Prostate Enlargement BPH Investigations
One way of assessing the severity of your symptoms is to use the International Prostate Symptom Score (IPSS). You may be asked to fill this in before your consultation. This involves answering 7 questions and only takes 1-2 minutes to complete. A high score indicates more severe symptoms. Men with high scores tend to respond with better outcomes to treatment. It is important to note that other conditions apart from obstruction can cause similar symptoms.
A simple ultrasound test of the kidneys, bladder and prostate can provide a lot of useful information regarding bladder and prostate problems. The size of the prostate will be measured, and its shape will be noted. Large prostates often cause a blockage but not always. Small prostates can cause a blockage, especially if they protrude into the opening of the bladder. Ultrasound also measures the volume of urine in bladder after voiding to determine how well you empty. An ultrasound examination will also sometimes pick up problems such as tumours or stones in the bladder that obviously need to be dealt with when detected. Various other parameters are measured that all add to the overall picture.
Another simple but very informative test is called a Flow study. This requires the patient to come to the office with a full bladder. The patient is required to pass urine into a special container called a Flow Meter that measures the speed at which the urine comes out. An ultrasound scan will then be performed over the bladder to see how well it has emptied. A slow flow rate associated with a large volume of residual urine is an indication of an obstruction to the flow of urine. It is important to have a full bladder prior to this test, but not overfull. Patients should empty their bladder a couple of hours prior to the test and then drink 4-6 glasses of water while making their way to Dr Ende’s office. The test should be performed when you feel a normal to strong desire to pass urine but it is not good to hold on too long as this can overstretch the bladder and impair its ability to empty normally. If you do not think you can hold on for too long, let my secretary know and we will try to get your test done when you arrive. If you are not ready to void when the nurse calls for you, you may wait and drink more water (or go for some coffee) until you feel ready.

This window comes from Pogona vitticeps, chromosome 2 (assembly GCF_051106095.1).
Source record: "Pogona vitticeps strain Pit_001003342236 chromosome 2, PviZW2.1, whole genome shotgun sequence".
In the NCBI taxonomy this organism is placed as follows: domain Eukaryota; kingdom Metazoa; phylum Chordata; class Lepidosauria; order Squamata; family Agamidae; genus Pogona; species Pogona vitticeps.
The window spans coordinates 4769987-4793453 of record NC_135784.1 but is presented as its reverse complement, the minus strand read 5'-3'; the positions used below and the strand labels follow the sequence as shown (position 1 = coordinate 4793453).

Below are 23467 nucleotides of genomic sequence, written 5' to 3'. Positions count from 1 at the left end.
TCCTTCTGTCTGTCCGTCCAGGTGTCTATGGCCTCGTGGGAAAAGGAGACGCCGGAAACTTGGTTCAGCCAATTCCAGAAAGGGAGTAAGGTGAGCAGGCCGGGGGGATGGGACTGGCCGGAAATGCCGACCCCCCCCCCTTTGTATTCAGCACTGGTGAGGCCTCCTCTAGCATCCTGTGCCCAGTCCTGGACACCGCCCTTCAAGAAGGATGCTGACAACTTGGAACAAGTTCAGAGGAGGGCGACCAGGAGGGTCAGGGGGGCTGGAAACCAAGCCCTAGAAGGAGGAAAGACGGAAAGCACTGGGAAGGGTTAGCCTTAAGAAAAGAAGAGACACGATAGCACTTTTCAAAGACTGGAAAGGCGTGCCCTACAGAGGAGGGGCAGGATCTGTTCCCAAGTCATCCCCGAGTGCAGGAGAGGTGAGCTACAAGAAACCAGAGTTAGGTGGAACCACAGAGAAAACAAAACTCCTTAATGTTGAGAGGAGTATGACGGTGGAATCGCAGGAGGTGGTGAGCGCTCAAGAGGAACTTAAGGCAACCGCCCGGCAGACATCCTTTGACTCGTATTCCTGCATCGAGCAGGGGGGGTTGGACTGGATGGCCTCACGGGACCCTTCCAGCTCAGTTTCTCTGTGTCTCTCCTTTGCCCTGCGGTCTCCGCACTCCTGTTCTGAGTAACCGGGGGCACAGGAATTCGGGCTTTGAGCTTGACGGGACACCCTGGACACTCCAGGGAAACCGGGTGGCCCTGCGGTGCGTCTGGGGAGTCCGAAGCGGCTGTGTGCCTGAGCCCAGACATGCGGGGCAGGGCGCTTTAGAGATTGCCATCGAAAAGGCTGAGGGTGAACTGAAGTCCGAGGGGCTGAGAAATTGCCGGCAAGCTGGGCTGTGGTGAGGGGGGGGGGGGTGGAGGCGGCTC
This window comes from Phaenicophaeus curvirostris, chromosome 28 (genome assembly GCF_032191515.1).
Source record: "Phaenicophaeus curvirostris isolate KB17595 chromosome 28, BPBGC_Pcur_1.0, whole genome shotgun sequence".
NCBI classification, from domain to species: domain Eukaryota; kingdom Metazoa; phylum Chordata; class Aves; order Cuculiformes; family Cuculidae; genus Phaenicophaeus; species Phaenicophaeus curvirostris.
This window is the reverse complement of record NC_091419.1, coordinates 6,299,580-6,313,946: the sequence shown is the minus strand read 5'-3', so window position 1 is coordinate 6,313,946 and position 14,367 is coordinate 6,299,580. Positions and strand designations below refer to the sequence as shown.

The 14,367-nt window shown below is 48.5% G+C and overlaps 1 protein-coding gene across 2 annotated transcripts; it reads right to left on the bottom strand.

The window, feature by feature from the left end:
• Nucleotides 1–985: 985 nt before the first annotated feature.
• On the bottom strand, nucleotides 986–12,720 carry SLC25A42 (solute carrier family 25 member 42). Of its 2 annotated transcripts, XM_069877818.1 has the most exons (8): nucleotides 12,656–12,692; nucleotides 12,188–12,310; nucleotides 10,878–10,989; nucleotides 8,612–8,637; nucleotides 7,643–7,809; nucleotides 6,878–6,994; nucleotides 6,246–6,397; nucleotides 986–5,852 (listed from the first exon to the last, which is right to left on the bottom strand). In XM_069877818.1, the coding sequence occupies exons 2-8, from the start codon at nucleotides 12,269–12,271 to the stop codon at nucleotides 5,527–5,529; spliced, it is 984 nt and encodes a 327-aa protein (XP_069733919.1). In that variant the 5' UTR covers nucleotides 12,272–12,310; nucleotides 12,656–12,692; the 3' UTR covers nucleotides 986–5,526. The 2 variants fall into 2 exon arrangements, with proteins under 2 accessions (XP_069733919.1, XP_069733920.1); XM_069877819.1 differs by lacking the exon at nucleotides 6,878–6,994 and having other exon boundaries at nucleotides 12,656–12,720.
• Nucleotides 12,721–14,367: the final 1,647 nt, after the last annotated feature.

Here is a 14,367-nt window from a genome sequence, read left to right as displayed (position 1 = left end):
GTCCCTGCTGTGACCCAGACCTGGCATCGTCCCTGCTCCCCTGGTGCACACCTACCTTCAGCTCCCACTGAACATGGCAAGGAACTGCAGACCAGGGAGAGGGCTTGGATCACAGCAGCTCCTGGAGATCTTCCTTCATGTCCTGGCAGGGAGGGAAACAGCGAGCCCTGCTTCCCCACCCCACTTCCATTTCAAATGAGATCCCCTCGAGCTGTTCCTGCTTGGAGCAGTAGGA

Sometimes it is difficult to ascertain whether or not voiding symptoms are related to a blockage, or other bladder dysfunction. Urodynamics is a specific test designed to obtain accurate information about the functioning of your bladder. It will help your Urologist to determine if there is a blockage, usually related to an enlarged prostate, or if in fact your symptoms may be related to some other cause of bladder dysfunction. This will help the Urologist to decide whether or not you need specific surgery to relieve a blockage or other investigations to determine the cause of your symptoms.
Urodynamics is a test performed in the Doctor’s Office. Dr Ende’s Nurse will help set up the test and will often carry out part of the test. Following the test, on the same day, you will see Dr Ende to discuss the results and any further treatment that may be required.
The test itself involves passing a catheter (small tube) through the penis into the bladder. Another very small tube (2mm to 3mm diameter) is passed into your rectum and both of these tubes are then connected to pressure reading devices attached to the computer. During the test you will usually be standing or sitting next to the computer. Saline (salt water) will be slowly pumped into your bladder through the tube in your penis and as your bladder fills up, the pressure will be recorded. During the test the Doctor Ende will ask you how full your bladder feels and whether you have a weak or strong desire to pass urine.
When you feel that your bladder is full this part of the test will be terminated. At this point you will be asked to pass urine into a small collection device to measure your flow rate. Once you feel you have emptied your bladder, all remaining tubes will be removed and the test will have been completed.
Following the procedure you may have some discomfort when passing urine for a day or so. You may even see a small amount of blood in the urine but in almost all cases this will clear up without any complication. In certain circumstances your Doctor may have prescribed you some antibiotics to reduce the risk of infection but this is a very uncommon complication.
If you take medications to help with your flow, you should continue these prior to these tests as this is usually as good as your flow can get
Sometimes a telescope is used to visually inspect the urethra (water pipe), prostate and bladder to get a better idea of what may be causing your symptoms and what treatment would be optimal. This test is usually carried out in the operating theatre and can be performed with local anaesthetic while you are awake, or with sedation/general anaesthetic.